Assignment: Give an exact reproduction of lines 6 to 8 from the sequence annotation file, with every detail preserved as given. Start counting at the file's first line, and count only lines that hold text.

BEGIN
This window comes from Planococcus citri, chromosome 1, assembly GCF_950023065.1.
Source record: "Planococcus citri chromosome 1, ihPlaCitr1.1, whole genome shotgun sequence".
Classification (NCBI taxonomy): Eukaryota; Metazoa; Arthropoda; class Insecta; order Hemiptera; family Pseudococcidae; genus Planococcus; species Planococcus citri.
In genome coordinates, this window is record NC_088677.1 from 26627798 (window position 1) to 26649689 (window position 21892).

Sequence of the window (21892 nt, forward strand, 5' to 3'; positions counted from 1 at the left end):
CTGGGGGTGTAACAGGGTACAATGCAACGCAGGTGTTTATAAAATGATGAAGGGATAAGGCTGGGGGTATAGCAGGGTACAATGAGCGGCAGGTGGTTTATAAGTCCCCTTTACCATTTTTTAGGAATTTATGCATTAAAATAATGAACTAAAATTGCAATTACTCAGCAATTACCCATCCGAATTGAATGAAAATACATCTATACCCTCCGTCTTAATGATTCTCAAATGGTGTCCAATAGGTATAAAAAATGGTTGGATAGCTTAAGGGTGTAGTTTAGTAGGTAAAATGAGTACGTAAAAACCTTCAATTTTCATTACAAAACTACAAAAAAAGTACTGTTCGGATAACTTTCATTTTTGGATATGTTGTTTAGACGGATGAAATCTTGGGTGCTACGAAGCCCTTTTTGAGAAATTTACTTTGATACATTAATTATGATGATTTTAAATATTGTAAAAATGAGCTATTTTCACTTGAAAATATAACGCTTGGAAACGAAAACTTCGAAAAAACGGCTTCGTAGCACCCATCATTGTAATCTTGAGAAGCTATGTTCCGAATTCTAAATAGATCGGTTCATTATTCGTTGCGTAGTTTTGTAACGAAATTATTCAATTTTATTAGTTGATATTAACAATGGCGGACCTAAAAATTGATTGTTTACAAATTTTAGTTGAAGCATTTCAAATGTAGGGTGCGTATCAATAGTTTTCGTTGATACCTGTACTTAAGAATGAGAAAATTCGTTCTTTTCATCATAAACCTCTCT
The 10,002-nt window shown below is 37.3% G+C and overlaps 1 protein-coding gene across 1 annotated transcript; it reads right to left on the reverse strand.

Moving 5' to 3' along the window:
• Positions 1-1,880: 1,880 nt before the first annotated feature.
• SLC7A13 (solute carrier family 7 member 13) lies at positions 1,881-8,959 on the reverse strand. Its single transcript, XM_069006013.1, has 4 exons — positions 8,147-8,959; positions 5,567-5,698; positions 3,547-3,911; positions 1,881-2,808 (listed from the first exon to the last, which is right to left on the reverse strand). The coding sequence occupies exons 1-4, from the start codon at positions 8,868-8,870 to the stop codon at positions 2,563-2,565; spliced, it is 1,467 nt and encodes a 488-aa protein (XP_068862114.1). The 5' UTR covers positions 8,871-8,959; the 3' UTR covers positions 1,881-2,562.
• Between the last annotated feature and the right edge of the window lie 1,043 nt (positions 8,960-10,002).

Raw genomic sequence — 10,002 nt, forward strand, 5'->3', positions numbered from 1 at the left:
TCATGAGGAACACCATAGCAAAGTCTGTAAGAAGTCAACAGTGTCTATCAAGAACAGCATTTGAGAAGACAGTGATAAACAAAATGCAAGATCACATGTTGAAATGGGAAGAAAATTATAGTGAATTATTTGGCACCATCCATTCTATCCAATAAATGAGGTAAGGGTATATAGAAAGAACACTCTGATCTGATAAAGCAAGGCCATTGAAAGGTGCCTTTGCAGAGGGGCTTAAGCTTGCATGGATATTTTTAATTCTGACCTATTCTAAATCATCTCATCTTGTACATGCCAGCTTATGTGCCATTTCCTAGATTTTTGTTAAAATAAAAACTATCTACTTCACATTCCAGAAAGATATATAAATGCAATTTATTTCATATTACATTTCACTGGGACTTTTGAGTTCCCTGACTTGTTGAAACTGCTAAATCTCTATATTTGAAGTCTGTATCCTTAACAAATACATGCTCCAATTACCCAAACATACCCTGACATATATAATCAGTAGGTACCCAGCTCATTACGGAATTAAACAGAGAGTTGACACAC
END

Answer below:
CTGGGGGTGTAACAGGGTACAATGCAACGCAGGTGTTTATAAAATGATGAAGGGATAAGGCTGGGGGTATAGCAGGGTACAATGAGCGGCAGGTGGTTTATAAGTCCCCTTTACCATTTTTTAGGAATTTATGCATTAAAATAATGAACTAAAATTGCAATTACTCAGCAATTACCCATCCGAATTGAATGAAAATACATCTATACCCTCCGTCTTAATGATTCTCAAATGGTGTCCAATAGGTATAAAAAATGGTTGGATAGCTTAAGGGTGTAGTTTAGTAGGTAAAATGAGTACGTAAAAACCTTCAATTTTCATTACAAAACTACAAAAAAAGTACTGTTCGGATAACTTTCATTTTTGGATATGTTGTTTAGACGGATGAAATCTTGGGTGCTACGAAGCCCTTTTTGAGAAATTTACTTTGATACATTAATTATGATGATTTTAAATATTGTAAAAATGAGCTATTTTCACTTGAAAATATAACGCTTGGAAACGAAAACTTCGAAAAAACGGCTTCGTAGCACCCATCATTGTAATCTTGAGAAGCTATGTTCCGAATTCTAAATAGATCGGTTCATTATTCGTTGCGTAGTTTTGTAACGAAATTATTCAATTTTATTAGTTGATATTAACAATGGCGGACCTAAAAATTGATTGTTTACAAATTTTAGTTGAAGCATTTCAAATGTAGGGTGCGTATCAATAGTTTTCGTTGATACCTGTACTTAAGAATGAGAAAATTCGTTCTTTTCATCATAAACCTCTCT
The 10,002-nt window shown below is 37.3% G+C and overlaps 1 protein-coding gene across 1 annotated transcript; it reads right to left on the reverse strand.

Moving 5' to 3' along the window: